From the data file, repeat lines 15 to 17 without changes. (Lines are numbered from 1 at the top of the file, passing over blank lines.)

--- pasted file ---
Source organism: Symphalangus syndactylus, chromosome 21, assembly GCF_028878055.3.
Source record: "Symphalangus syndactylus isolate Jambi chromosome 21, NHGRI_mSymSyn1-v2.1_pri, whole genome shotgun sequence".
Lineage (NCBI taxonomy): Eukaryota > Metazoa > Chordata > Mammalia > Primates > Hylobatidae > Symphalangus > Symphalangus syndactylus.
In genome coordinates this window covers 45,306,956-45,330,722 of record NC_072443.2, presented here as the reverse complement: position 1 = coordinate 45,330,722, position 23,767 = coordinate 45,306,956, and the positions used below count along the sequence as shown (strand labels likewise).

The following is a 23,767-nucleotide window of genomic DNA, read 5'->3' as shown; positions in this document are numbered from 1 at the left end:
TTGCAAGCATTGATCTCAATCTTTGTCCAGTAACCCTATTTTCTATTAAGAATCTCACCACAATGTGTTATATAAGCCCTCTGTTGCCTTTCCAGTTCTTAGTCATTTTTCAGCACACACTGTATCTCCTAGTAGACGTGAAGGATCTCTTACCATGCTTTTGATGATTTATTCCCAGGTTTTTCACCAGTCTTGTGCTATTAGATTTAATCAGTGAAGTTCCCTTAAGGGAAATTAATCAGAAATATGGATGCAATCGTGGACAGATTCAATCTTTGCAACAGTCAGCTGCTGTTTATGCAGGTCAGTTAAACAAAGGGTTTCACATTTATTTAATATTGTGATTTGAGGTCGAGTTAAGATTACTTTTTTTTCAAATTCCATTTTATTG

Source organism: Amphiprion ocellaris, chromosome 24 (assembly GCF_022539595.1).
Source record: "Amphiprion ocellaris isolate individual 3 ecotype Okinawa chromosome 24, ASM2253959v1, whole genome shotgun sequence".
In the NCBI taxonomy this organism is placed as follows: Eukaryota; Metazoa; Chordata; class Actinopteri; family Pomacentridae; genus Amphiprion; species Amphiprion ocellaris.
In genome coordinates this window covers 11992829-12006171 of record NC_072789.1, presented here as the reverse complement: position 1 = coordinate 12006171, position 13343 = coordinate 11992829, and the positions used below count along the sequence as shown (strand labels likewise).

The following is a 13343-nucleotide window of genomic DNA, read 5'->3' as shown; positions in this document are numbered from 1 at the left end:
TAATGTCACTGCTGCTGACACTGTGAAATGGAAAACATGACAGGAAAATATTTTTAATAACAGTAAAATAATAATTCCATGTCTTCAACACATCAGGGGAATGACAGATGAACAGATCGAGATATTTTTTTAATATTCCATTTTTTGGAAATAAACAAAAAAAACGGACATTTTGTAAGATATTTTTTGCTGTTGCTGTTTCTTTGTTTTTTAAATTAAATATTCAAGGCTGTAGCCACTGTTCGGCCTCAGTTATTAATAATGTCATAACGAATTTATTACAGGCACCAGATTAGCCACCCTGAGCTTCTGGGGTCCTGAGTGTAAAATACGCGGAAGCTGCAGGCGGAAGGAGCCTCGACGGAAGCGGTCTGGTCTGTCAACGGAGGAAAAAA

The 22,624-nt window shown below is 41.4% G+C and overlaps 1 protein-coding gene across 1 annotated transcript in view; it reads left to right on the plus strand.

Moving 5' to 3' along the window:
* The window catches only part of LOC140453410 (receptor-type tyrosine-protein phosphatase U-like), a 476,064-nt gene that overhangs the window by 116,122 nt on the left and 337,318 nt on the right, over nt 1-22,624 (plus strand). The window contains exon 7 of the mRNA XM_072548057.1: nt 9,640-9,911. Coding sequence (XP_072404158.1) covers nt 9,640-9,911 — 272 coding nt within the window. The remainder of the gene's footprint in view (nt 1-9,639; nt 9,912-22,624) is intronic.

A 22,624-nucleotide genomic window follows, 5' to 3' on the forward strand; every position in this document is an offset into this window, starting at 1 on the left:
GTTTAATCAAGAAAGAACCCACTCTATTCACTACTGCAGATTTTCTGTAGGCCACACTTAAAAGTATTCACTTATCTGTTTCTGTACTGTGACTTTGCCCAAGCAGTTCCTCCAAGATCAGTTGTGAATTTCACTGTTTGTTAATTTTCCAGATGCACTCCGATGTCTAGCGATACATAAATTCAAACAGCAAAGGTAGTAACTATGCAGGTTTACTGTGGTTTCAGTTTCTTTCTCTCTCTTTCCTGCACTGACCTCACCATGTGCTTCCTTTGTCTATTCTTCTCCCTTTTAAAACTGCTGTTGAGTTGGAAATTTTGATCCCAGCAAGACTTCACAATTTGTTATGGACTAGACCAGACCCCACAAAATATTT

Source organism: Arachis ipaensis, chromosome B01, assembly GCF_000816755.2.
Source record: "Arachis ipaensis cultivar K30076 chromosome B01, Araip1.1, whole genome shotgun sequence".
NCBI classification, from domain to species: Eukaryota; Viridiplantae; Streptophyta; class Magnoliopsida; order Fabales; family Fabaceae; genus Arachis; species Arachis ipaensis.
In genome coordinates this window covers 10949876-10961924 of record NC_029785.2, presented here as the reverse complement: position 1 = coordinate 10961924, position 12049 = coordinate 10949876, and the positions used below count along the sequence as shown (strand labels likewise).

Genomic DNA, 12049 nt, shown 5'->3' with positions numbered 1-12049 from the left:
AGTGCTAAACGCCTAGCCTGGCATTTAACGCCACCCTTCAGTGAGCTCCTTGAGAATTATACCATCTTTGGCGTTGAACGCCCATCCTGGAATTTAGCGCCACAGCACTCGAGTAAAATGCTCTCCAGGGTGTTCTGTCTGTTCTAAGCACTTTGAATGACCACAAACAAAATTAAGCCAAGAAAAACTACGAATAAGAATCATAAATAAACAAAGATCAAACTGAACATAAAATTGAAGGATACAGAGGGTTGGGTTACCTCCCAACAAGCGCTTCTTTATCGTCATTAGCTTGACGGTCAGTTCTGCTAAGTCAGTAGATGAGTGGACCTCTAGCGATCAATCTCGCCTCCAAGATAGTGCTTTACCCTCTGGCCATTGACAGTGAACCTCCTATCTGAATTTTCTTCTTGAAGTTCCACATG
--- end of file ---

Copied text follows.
* The window catches only part of LOC140453410 (receptor-type tyrosine-protein phosphatase U-like), a 476,064-nt gene that overhangs the window by 116,122 nt on the left and 337,318 nt on the right, over nt 1-22,624 (plus strand). The window contains exon 7 of the mRNA XM_072548057.1: nt 9,640-9,911. Coding sequence (XP_072404158.1) covers nt 9,640-9,911 — 272 coding nt within the window. The remainder of the gene's footprint in view (nt 1-9,639; nt 9,912-22,624) is intronic.

A 22,624-nucleotide genomic window follows, 5' to 3' on the forward strand; every position in this document is an offset into this window, starting at 1 on the left:
GTTTAATCAAGAAAGAACCCACTCTATTCACTACTGCAGATTTTCTGTAGGCCACACTTAAAAGTATTCACTTATCTGTTTCTGTACTGTGACTTTGCCCAAGCAGTTCCTCCAAGATCAGTTGTGAATTTCACTGTTTGTTAATTTTCCAGATGCACTCCGATGTCTAGCGATACATAAATTCAAACAGCAAAGGTAGTAACTATGCAGGTTTACTGTGGTTTCAGTTTCTTTCTCTCTCTTTCCTGCACTGACCTCACCATGTGCTTCCTTTGTCTATTCTTCTCCCTTTTAAAACTGCTGTTGAGTTGGAAATTTTGATCCCAGCAAGACTTCACAATTTGTTATGGACTAGACCAGACCCCACAAAATATTT